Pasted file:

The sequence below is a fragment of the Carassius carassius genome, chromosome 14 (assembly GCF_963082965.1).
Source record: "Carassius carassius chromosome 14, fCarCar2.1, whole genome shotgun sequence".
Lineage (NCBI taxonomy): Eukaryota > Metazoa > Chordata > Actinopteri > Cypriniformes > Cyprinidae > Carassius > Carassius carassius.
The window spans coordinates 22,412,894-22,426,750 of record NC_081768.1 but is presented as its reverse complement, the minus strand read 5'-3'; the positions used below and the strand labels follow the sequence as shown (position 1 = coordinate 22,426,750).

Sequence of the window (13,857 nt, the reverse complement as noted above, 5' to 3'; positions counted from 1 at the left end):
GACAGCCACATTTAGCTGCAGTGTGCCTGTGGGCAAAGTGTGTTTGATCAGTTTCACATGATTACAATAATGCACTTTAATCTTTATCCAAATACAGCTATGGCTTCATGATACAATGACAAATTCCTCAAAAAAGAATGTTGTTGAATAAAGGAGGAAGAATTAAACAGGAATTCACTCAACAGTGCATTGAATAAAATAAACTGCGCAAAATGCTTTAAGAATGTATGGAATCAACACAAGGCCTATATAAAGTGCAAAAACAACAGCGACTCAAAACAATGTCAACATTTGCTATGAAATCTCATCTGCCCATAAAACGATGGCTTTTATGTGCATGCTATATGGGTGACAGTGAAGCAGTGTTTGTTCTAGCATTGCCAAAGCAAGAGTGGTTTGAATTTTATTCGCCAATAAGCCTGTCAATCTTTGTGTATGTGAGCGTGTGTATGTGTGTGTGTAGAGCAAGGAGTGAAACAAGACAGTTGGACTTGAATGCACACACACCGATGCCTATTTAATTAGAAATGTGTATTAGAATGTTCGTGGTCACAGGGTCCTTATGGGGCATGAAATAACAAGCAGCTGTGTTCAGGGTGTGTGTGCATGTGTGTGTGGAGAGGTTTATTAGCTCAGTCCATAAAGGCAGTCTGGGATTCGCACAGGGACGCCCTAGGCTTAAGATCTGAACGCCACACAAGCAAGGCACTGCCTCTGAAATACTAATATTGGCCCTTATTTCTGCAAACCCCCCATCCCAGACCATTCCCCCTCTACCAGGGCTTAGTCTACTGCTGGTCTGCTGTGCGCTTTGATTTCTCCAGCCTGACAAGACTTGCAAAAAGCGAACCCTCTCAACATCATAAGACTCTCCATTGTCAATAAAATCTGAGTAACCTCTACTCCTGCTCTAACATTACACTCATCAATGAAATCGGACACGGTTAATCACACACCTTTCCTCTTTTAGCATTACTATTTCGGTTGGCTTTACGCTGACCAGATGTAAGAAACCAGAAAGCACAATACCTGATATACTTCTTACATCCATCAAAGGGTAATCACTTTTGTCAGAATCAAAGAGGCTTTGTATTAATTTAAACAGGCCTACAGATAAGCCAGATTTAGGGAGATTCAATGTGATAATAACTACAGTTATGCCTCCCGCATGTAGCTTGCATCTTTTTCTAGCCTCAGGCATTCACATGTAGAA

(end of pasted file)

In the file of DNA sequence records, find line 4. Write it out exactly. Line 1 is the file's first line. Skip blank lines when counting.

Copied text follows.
The window spans coordinates 22,412,894-22,426,750 of record NC_081768.1 but is presented as its reverse complement, the minus strand read 5'-3'; the positions used below and the strand labels follow the sequence as shown (position 1 = coordinate 22,426,750).